"$sample",
      "$vflip"
    ],
    "action": "multiply",
    "settings": {
      "multiply": 10
    }
  },
  {
    "dst": "$crop",
    "src": [
      "$multi"
    ],
    "action": "crop",
    "settings": {
      "random_part": {
        "width": {
          "max_percent": 25,
          "min_percent": 20
        },
        "height": {
          "max_percent": 30,
          "min_percent": 25
        }
      }
    }
  },
  {
    "dst": [
      "$filter",
      "null"
    ],
    "src": [
      "$crop"
    ],
    "action": "if",
    "settings": {
      "condition": {
        "min_objects_count": 1
      }
    }
  },
  {
    "dst": [
      "$to_train",
      "$to_val"
    ],
    "src": [
      "$filter"
    ],
    "action": "if",
    "settings": {
      "condition": {
        "probability": 0.95
      }
    }
  },
  {
    "dst": "$train",
    "src": [
      "$to_train"
    ],
    "action": "tag",
    "settings": {
      "tag": "train",
      "action": "add"
    }
  },
  {
    "dst": "$val",
    "src": [
      "$to_val"
    ],
    "action": "tag",
    "settings": {
      "tag": "val",
      "action": "add"
    }
  },
  {
    "dst": "$100",
    "src": [
      "$train",
      "$val"
    ],
    "action": "duplicate_objects",
    "settings": {
      "classes_mapping": {
        "leaf": "tmp-contour"
      }
    }
  },
  {
    "dst": "$101",
    "src": [
      "$100"
    ],
    "action": "line2bitmap",
    "settings": {
      "width": 3,
      "classes_mapping": {
        "tmp-contour": "contour"
      }
    }
  },
  {
    "dst": "$102",
    "src": [
      "$101"
    ],
    "action": "crop",
    "settings": {
      "sides": {
        "top": "3px",
        "left": "3px",
        "right": "3px",
        "bottom": "3px"
      }
    }
  },
  {
    "dst": "zenodo_random_crop_train",
    "src": [
      "$102"
    ],
    "action": "supervisely",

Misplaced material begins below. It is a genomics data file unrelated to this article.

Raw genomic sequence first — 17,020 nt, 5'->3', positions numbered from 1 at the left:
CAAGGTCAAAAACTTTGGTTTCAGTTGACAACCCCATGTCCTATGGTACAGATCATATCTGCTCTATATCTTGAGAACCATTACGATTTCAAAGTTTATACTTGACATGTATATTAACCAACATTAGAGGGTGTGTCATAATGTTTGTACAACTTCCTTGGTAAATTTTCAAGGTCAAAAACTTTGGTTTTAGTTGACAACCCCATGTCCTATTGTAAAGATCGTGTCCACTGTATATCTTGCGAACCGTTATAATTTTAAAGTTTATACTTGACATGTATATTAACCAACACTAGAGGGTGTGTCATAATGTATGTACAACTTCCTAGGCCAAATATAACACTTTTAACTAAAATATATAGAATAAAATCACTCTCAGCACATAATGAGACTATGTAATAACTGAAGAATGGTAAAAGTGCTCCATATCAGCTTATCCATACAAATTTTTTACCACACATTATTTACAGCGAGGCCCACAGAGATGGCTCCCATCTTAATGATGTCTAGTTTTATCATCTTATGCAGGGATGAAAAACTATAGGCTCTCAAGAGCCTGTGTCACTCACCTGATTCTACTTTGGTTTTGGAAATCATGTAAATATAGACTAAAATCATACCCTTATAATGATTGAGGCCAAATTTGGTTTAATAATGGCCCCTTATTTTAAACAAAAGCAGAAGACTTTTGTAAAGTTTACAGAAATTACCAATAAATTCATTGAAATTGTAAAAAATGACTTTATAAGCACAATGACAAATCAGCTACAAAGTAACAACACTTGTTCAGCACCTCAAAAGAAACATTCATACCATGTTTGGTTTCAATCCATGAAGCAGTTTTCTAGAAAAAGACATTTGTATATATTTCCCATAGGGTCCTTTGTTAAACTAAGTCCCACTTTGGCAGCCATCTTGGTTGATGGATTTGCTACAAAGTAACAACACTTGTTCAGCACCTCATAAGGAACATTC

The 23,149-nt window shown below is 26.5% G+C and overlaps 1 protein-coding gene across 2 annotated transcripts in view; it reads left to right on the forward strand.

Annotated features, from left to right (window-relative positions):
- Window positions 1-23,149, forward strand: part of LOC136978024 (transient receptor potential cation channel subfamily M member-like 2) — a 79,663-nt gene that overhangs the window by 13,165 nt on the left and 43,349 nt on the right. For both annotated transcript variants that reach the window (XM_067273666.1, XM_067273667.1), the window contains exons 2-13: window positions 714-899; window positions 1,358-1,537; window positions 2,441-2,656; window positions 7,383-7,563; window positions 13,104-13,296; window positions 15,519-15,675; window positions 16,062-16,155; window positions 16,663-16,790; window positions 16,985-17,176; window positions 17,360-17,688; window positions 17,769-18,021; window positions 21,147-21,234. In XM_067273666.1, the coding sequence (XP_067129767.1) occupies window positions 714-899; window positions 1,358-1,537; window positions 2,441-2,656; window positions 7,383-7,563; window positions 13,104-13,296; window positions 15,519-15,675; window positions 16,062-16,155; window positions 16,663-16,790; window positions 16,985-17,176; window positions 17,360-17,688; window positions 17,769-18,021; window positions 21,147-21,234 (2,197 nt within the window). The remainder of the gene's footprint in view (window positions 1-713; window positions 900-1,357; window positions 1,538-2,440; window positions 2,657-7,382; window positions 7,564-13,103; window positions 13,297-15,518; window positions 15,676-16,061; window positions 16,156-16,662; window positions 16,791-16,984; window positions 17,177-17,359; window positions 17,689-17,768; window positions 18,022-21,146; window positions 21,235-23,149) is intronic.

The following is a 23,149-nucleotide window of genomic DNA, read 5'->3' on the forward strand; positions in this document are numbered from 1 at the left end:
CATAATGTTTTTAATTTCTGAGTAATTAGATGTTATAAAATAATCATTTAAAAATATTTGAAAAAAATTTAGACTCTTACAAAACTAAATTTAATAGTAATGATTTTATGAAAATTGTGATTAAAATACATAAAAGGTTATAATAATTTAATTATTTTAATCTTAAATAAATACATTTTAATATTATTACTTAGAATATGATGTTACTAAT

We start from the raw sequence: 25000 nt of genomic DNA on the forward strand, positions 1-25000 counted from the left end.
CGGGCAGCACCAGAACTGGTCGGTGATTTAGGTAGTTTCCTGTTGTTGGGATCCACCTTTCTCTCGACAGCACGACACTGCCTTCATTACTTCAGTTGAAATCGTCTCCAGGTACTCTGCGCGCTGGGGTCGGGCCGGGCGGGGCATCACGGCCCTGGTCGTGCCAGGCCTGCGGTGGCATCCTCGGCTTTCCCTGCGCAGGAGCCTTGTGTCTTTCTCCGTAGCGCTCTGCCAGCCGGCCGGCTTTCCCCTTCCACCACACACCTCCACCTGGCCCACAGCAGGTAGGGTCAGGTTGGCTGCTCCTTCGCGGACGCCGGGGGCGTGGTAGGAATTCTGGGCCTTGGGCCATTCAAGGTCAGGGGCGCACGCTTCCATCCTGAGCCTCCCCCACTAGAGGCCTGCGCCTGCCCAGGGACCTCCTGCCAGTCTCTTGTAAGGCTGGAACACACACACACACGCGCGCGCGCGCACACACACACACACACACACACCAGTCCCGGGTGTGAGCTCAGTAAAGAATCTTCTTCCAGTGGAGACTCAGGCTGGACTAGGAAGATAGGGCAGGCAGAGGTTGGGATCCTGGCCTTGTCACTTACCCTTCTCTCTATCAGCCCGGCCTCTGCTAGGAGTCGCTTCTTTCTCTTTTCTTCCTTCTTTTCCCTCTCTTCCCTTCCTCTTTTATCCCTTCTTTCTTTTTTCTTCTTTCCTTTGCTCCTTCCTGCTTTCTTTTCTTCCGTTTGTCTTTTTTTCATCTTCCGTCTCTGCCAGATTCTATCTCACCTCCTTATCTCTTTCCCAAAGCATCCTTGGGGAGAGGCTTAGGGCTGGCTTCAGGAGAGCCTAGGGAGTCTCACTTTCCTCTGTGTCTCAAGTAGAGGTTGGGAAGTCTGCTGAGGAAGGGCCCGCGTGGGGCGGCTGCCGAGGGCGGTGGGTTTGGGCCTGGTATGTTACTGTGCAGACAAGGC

"settings": {}
  }
]

Detailed description.

80%

Here are a few examples of images after this DTL query.

Step 4. Train neural network

Basic step by step training guide is here. It is the same for all models inside Supervisely. Detailed information regarding training configs is here.

UNetV2 weights were initialized from the corresponding model from the Models list (UNetV2 with VGG weigths that was pretrained on ImageNet).

Resulting model will be named unet-leafs. Project zenodo_random_crop_train is used for training.

{
  "lr": 0.001,
  "epochs": 5,
  "val_every": 1,
  "batch_size": {
    "val": 3,
    "train": 3
  },
  "input_size": {
    "width": 512,
    "height": 512
  },
  "gpu_devices": [
    0,
    1,
    2
  ],
  "data_workers": {
    "val": 0,
    "train": 3
  },
  "dataset_tags": {
    "val": "val",
    "train": "train"
  },
  "special_classes": {
    "neutral": "neutral",
    "background": "bg"
  },
  "weights_init_type": "transfer_learning"
}

Training takes 15 minutes on three GPU devices.

After training the last model checkpoint is saved to "Neural Networks" list.

Monitor training charts and test various checkpoints

We recommend to carefully monitor the training charts to prevent overfitting or underfitting. Especially it is very important when we use a small training dataset. In this case restoring checkpoints is a key component to successful research.

Step 5. Apply NN to test images.

Basic step by step inference guide is here. It is the same for all models inside Supervisely. Detailed information regarding inference configs is here.

We apply the model unet-leafs to the project with test images.

Config for sliding window inference:

{
  "mode": {
    "save": false,
    "source": "sliding_window",
    "window": {
      "width": 512,
      "height": 512
    },
    "min_overlap": {
      "x": 0,
      "y": 0
    }
  },
  "gpu_devices": [
    0
  ],
  "model_classes": {
    "add_suffix": "_dl",
    "save_classes": [
      "contour",
      "leaf"
    ]
  },
  "existing_objects": {
    "add_suffix": "",
    "save_classes": []
  }
}

Afterwards leaf instances can be extracted from the segmentation mask using DTL query like in this tutorial.

Conclusion

As you can see the results are good enough.

Use any segmentation model

You can use any segmentation model with the approach described above.